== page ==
During prior travels, I had viewed tourists as a bad thing. These were the people who crowded the museums, filled the hostels, and made an effort to speak the local language, thus putting my spastic pantomime to shame. I had not realized, however, the valuable role my fellow tourists played: that of buffer. Because there are so few tourists in Hyderabad, the touts, taxi drivers, and would-be scam artists have a minuscule target market, and their efforts to capture it are correspondingly fervent.

Tuesday, July 10, 2007

India, Week 2: Corporate Culture Shock

The corporate culture in Hyderabad seems much more to-the-point than its New York counterpart. The New York office provides motivation by convincing us that we care and that, by performing our hedgefundly duties (in my case, telling people to reboot), we make the company, nay world, a better place. The Hyderabad office doesn't bother with such subtlety. Management has postered the walls with blatant aphorisms like "Are you a good match?" (with a picture of a lit match) and "Knock the T out of CAN'T!," whose advice once followed still leaves a trailing apostrophe.

This mode of inspiration extends to the bathrooms (which boast air freshener in both "jasmine" and "sandal" flavors) and even the cafeteria, which doubles as the venue for staff meetings/dance contests. (Yes, that's a slash.) Figuring that employees might overlook inspirational posters while eating (or meeting/dancing), the decorators opted for inspirational murals instead. Across the walls, windows, and awnings, billboard-size prints of sporting events proclaim "Be a sport!" and "Go team!" However, the events which the murals depict are jai-alai (a Basque sport where you hurl a ball at your opponent's head) and bull fighting (the same principle with the ball replaced by a charging bull), both of which seem less about building teams than whittling them down most bloodily.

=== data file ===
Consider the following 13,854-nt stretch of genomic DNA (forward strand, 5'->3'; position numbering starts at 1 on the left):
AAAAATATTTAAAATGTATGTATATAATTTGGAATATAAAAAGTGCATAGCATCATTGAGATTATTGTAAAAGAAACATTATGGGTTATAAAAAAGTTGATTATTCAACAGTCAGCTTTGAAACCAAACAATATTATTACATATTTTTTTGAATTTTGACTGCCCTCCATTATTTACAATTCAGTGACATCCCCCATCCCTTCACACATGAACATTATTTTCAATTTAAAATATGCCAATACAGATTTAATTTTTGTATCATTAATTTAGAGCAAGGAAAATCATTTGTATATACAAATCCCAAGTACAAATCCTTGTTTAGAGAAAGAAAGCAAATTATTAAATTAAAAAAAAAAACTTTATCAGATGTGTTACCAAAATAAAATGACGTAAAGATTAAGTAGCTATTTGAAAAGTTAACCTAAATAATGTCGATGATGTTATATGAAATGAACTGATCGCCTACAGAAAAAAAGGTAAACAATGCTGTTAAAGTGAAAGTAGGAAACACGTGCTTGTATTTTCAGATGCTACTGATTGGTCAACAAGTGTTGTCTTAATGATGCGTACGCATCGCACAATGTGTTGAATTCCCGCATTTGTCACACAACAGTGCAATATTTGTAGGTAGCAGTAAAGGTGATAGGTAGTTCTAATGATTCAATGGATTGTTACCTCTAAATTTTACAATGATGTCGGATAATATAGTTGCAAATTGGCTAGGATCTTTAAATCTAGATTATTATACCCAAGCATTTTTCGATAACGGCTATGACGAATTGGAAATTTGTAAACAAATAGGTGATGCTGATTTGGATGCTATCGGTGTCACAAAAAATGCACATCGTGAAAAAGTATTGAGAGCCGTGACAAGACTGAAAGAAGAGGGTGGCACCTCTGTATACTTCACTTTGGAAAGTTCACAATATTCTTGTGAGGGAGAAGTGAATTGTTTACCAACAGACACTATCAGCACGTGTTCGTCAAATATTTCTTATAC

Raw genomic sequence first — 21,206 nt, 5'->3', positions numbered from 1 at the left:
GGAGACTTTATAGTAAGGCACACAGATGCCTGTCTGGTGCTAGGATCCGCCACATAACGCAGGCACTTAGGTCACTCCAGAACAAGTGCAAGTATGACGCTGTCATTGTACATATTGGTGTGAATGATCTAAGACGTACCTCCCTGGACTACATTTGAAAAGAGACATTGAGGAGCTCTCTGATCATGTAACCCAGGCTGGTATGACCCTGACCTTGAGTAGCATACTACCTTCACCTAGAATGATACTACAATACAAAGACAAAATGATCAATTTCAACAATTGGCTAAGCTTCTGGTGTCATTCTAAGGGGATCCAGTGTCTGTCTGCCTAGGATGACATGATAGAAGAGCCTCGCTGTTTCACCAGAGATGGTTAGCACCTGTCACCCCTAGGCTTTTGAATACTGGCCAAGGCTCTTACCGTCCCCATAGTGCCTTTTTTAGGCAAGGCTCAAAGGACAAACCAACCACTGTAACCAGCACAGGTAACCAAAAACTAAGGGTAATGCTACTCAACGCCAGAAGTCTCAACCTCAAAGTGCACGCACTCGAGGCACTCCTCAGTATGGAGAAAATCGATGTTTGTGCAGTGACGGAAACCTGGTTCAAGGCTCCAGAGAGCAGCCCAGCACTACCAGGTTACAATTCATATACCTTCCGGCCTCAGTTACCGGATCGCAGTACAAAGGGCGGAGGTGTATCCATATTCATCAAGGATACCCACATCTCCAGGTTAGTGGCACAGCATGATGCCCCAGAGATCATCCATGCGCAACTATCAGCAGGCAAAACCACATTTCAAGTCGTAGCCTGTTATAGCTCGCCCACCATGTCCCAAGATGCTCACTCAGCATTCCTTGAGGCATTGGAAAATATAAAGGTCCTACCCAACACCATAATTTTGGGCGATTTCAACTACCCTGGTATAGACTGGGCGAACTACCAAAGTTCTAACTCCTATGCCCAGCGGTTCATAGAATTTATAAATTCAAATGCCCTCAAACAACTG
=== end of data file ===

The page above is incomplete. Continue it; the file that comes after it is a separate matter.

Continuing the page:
Tuesday, July 3, 2007

India, Week 1: The Curse of the Business Class

I've been in India for about a week now, and it's pretty crazy. First off, I must mention that I flew business class to India. Business class. To India. The ticket cost as much as my college education but provided far more bang for my (well, my employer's) buck. Benefits included waiting for my flight in the "President's Lounge" (where the staff gives you free food and drinks and asks "How can I help you?" without meaning "I hope you die"); an airplane chair with controls outnumbering the cockpit's; champagne instead of peanuts; hot towels instead of screaming children; and two meals with so many courses that they lasted literally 1/3 of the 15-hour flight. I spent the remaining time asleep while reclined a full 90 degrees. I must go to India more often.

But why India? About a month ago, my manager asked me if I'd spend four weeks in Hyderabad training the helpdesk there. I agreed and bought my (business class!) ticket before he could realize (a) he was making a grave mistake because (b) of the two words that constitute "helpdesk," I generally offer neither. Over the next four weeks, I played vaccination bingo (polio, measles, tetanus, hepatitis A through L), started taking malaria medication (Larium…it's a hallucinogen!), and replaced the contents of my wallet which was conveniently stolen. By a Larium junkie, no doubt.